Common mistakes made by backers in New Zealand

New Zealand is tailor-made for backpacking holidays.

Accommodation is generally clean and good, food can be bought cheaply and backpacker visitor information is freely available in all towns.

However even with such great facilities many backpackers still make simple mistakes which complicate holidays.

Here are some of the most common mistakes made by backpackers and how to avoid them.

Underestimating the size of the country

Although it is a small nation of only 4m people the land area of New Zealand is larger than most people imagine. The North and South Islands together are bigger then the UK and the same size as Colorado in the USA. No surprise therefore that many people arrive in New Zealand and quickly realise that their holiday plans have to be trimmed back once they realise the distances and travelling times involved.

The South Island in particular has lots of windy roads which may not look much on a map but which mean driving times are long. So, when planning your holiday in New Zealand be sure to check out driving times and allow for them in your itinerary. Ultimately if time is short then consider only visiting one of the islands. That leaves you with a great reason to return one day and see the other!

Don't miss out on Adventure Activities

New Zealand rightly lays claim to be the adventure sports capital of the world and no holiday is complete without experiencing some of the adrenalin-pumping activities on offer. But they don't come cheap so the advice is to do some budget research beforehand and arrive with sufficient money. Experienced backpackers live cheaply and save their hard-earned cash for those awesome adventure sports and activities.

Getting around

The vast majority of New Zealand is rural and there is no extensive public transport network. Travel by road is by far and away the most common form of transport. If your budget does not stretch to hiring a car then getting around, especially on the South Island can be a slow and difficult process. But it is not all bad news as many private operators run buses either specially for backpackers or if not then many of the more popular services are relatively cheap and multi-journey tickets can be purchased.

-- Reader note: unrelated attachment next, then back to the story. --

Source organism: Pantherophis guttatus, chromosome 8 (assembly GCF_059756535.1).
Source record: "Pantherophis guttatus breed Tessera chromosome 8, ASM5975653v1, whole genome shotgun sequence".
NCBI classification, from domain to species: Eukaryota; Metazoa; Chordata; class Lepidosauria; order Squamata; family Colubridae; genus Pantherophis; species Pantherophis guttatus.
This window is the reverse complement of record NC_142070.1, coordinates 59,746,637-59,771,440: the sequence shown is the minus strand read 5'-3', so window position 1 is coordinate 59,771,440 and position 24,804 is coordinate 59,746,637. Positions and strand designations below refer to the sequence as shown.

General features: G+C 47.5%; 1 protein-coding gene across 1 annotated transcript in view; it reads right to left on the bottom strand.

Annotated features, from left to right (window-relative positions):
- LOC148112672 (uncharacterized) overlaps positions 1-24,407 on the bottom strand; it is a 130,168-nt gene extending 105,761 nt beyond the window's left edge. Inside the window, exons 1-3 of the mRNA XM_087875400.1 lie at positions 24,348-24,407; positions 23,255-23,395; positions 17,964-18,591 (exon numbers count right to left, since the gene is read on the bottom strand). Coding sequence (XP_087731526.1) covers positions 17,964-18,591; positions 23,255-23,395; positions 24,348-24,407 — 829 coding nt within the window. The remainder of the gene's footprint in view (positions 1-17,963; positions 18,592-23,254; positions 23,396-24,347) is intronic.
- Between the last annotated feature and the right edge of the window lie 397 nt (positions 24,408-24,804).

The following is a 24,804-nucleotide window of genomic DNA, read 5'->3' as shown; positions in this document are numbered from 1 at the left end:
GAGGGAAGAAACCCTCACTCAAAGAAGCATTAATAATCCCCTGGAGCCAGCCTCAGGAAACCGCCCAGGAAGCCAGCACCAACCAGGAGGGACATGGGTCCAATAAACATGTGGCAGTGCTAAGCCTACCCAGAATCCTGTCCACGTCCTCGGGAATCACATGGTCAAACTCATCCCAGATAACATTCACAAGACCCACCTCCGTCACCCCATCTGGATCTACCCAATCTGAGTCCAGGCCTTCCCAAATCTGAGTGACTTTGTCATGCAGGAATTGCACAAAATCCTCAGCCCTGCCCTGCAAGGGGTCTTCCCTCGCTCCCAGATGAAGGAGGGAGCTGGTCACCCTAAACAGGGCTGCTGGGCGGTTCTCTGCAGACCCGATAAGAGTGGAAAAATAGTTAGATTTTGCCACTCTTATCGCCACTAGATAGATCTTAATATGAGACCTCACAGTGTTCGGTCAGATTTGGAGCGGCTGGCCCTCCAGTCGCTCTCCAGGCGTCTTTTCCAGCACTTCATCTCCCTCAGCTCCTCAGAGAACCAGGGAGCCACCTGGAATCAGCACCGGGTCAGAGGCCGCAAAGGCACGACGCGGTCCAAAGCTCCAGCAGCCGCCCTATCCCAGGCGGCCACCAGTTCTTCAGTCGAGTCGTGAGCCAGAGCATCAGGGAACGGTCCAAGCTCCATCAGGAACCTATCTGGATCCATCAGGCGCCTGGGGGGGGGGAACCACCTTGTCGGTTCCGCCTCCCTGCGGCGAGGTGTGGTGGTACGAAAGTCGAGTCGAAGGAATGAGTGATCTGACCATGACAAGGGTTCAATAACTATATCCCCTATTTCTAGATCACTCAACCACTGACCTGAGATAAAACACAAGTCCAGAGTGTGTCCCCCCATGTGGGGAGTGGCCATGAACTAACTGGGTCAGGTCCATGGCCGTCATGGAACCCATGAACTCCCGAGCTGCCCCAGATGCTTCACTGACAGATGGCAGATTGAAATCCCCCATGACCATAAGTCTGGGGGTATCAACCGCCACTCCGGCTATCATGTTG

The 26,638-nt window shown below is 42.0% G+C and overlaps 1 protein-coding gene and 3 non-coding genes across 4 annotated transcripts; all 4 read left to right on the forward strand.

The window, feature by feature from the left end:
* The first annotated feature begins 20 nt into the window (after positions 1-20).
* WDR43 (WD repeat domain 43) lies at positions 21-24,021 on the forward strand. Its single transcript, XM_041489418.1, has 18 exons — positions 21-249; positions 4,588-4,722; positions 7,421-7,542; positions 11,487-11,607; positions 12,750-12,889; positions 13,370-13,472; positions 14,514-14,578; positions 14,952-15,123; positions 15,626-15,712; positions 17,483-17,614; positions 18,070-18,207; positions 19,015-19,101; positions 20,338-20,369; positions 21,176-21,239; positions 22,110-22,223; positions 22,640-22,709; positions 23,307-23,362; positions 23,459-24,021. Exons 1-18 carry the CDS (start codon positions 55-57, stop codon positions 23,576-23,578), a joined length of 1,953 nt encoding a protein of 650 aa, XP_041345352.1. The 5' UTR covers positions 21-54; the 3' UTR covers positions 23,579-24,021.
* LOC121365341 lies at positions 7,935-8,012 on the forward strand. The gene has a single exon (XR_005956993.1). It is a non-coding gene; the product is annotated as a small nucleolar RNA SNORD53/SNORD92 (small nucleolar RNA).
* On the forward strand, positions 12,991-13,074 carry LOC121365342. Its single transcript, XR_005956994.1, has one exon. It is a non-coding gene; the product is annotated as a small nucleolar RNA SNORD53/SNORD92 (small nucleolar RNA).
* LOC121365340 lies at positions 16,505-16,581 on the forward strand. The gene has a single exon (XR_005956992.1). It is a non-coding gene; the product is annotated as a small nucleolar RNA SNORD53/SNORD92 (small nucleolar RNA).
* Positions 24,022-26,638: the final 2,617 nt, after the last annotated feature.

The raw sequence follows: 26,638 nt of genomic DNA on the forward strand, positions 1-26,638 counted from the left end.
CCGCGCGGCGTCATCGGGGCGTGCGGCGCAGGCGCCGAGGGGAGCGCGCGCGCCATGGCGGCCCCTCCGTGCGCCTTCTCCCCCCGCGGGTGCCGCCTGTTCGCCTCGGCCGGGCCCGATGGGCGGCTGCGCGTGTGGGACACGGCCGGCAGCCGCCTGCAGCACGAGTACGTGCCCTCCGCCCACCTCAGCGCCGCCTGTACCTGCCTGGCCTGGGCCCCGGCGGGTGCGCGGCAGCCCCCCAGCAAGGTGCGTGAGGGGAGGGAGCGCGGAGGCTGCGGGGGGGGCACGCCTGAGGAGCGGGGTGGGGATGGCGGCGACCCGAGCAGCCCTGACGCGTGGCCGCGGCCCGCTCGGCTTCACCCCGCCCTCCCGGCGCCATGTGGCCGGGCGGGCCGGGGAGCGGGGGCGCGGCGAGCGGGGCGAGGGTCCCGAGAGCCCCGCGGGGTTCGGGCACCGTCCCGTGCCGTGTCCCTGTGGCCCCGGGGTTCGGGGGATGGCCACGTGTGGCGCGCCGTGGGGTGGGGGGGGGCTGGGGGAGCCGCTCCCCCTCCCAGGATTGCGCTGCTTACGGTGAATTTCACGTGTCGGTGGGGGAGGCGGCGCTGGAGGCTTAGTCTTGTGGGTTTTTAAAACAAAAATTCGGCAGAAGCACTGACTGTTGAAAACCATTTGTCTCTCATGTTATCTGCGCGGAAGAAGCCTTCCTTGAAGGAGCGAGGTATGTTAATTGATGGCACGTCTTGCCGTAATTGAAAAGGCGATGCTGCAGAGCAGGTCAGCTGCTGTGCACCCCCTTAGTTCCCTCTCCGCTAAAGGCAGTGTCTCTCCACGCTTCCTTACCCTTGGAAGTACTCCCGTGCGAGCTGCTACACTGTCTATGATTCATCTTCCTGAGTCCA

Don't ignore the locals

New Zealanders are among the most welcoming and hospitable people on the planet and to not stop and chat to them is to miss out on one of the best features of the country. You will be surprised at how easy it is to strike up a conversation with a Kiwi and don't be surprised if you are invited to share some of their legendary hospitality. It's also a great way to find out the best things to do locally as much of what New Zealand has to offer is not to be found in the guide books.

Camping as an alternative to hostels

New Zealand has a network of great hostels but if money is tight or hostels are full then why not consider camping. The country has a large network of campsites run by the Department of Conservation, many of which are in the most amazing locations. Most are either free or just charge a nominal amount for a night's stay. Facilities are limited to basic toilet and washrooms but it's a great way to see the country on a budget.

Looking for work

Many backpackers on long trips look for casual jobs in bars and restaurants to supplement their travel budgets. As a result competition for vacancies can be high, especially in summer months. As an alternative why not consider working on a farm or in a fruit orchard. Many farms offer free food and a bed for the night in return for a day's work. And you won't be alone as working on farms and in orchards is becoming increasingly popular because it is a great way to experience authentic rural Kiwi life. Farms tend to offer work all year round whilst fruit orchards are seasonal.